By Beatriz Marie D. Cruz, Reporter
A HOUSE of Representatives committee on Tuesday approved a bill that would allow companies inside economic zones and freeports to enjoy duty-free privileges and value-added tax exemptions on imports and local purchases as part of the Marcos government’s push to make the Philippine tax incentive system more globally competitive.
The measure will amend the Corporate Recovery and Tax Incentives for Enterprises (CREATE) Act, which restricts the so-called zero-rating on value-added tax (VAT) on local purchases to the sale of goods and services directly used in a project or activity of a registered exporter.
The CREATE MORE (CREATE to Maximize Opportunities for Reinvigorating the Economy) bill also empowers the President to modify, craft and grant incentive packages, without the recommendation of the Fiscal Incentives Review Board.
“The President has instructed us to get this done, and the (House) leadership is trying to approve it by end of this month,” Committee on Ways and Means Chairman and Albay Rep. Jose Ma. Clemente S. Salceda said in a statement.
The CREATE MORE bill seeks to introduce a “simplified and streamlined” tax refund system for registered business enterprises.
Under the bill, domestic and export companies, even those inside ecozones and freeports, would continue to enjoy duty exemptions, VAT exemption on importation, and the VAT zero-rating of local purchases as provided in their respective investment promotion agency (IPA) registrations.
“Registered export enterprises shall enjoy nonincome tax incentives, such as duty exemption on importation of capital equipment, raw materials, spare parts or accessories, VAT exemption on importation and VAT zero-rating on local purchases, as long as the registered export enterprise maintains 70% of the total annual production as export sale and continues to be registered in good standing with the IPA,” according to the bill.
The measure also seeks to reduce the corporate income tax to 20% for those under the enhanced deduction regime from 20-25%.
Under the measure, the information technology and business process outsourcing sector will be allowed to “conduct business under alternative work arrangements.”
“These revisions are meant to help attract more foreign investments into the country by simplifying the investment incentives, making them more comprehensive and consistent, as well as better aligned with the investment incentives of other neighboring ASEAN (Association of Southeast Asian Nations)/Asian countries,” Rizal Commercial Banking Corp. Chief Economist Michael L. Ricafort said in a Facebook Messenger chat.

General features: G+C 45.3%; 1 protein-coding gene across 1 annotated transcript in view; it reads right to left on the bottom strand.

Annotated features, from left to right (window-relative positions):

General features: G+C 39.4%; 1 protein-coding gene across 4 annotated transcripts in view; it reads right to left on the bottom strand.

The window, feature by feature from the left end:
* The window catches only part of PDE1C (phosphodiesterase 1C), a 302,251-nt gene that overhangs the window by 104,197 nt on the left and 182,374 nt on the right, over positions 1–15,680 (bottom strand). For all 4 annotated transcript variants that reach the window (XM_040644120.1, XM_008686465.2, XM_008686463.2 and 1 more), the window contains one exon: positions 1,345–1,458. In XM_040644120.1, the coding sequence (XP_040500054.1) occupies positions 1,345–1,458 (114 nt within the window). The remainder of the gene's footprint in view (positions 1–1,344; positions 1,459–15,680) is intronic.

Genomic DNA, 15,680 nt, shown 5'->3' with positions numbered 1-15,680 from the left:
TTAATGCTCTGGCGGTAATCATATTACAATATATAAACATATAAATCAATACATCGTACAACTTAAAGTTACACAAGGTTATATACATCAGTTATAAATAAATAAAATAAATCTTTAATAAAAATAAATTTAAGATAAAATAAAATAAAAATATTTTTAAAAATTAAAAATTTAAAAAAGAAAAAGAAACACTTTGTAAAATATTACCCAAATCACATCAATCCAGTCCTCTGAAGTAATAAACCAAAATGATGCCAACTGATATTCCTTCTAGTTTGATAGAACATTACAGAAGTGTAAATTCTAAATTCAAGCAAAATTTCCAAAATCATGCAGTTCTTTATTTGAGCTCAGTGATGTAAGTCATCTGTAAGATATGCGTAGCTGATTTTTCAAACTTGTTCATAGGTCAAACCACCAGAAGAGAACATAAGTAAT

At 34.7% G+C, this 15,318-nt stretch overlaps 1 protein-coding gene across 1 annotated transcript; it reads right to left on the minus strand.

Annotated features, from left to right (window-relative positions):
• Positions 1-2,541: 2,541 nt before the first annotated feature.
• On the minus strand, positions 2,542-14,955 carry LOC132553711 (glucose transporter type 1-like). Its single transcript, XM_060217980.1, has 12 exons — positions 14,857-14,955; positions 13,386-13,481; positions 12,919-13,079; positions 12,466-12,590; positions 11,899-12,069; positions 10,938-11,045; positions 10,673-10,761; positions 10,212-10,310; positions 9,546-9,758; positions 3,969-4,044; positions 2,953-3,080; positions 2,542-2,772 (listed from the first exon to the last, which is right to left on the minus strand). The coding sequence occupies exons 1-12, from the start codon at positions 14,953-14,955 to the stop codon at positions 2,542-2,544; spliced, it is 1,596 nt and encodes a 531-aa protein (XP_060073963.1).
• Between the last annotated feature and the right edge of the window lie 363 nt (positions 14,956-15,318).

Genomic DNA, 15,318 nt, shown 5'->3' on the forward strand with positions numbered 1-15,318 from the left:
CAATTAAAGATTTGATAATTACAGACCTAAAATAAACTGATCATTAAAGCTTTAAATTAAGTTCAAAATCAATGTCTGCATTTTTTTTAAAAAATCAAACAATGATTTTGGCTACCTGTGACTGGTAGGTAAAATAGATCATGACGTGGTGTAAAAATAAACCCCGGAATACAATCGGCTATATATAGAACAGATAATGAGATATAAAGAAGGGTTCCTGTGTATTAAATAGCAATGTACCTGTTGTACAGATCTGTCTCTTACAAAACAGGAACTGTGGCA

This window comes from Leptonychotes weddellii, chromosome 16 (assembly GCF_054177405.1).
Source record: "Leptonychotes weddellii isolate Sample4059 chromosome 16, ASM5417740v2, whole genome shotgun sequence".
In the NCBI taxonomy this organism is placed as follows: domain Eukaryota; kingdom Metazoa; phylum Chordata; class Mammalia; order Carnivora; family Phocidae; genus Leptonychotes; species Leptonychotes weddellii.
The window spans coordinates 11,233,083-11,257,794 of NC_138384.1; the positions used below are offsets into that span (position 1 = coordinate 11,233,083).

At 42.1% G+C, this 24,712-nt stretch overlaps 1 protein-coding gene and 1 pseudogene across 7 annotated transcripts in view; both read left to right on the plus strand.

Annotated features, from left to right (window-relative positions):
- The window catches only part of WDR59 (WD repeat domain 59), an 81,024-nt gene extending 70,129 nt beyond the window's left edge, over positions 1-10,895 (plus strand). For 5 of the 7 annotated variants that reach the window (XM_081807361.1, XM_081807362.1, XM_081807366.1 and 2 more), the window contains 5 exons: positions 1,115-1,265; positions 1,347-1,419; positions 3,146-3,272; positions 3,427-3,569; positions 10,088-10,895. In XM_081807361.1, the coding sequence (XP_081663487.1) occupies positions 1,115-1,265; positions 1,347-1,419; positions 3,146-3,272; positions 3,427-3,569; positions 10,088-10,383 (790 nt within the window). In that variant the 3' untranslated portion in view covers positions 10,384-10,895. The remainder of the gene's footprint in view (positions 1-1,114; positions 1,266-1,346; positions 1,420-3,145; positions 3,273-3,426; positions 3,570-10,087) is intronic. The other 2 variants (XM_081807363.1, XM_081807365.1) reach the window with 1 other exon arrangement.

Semiconductor and Electronics Industries in the Philippines Foundation, Inc. President Danilo C. Lachica said the measure should include “provisions to mitigate high operating costs (power, logistics, process cooling water and labor).”
Assistant Minority Leader and Gabriela Party-list Rep. Arlene D. Brosas, who opposed the measure, said it would only benefit large corporations that will enjoy the tax cuts.
“The current CREATE Law already offers significant tax incentives to large corporations, decreasing their tax obligations. Despite this, the proposed CREATE MORE bill seeks additional amplification of these benefits, suggesting an insufficiency in the current incentives,” she said in a statement.
Ms. Brosas said the bill’s provision giving the President the power to grant incentive packages “raises concerns about potential cronyism and preferential treatment among large businesses affiliated with the President.”
CREATE was signed in 2021 to reduce tax and amend the incentive system to support businesses recovering from the pandemic.
GLOBAL MINIMUM TAX
Meanwhile, Mr. Salceda said the Department of Finance (DoF) and other stakeholders should propose their own amendments that would then be discussed when the bill reaches the plenary.
He said the bill amending the CREATE law should also account for the possible impact of the global minimum corporate tax.
“We need to prepare for when countries accede to this regime… Among all ASEAN-6 economies, only the Philippines has not made significant progress in implementing the rules. But it will come. And when it does, it could affect our tax incentive system,” he said.
In 2021, more than 130 countries agreed to enforce a global minimum tax under an Organisation for Economic Co-operation and Development deal. A global minimum tax rate of 15% will be imposed on profits of multinational enterprises, regardless of where these were generated.
“Those who are under the income tax holiday or special corporate income tax regime of 5% might be required to pay a top-up tax in their home countries. When that happens, our tax breaks will be quite ineffective in promoting foreign investments,” Mr. Salceda said. “So, we have to imagine new nontax incentives such as infrastructure and market promotion that make doing business here easier and more profitable.”
The lawmaker said the Philippines should consider a tax incentive regime that complies with the global minimum tax but can still attract foreign investors.
“I am personally thinking of a tax regime where we impose a 15% corporate income tax rate, plus enhanced deductions for 25 years,” he said.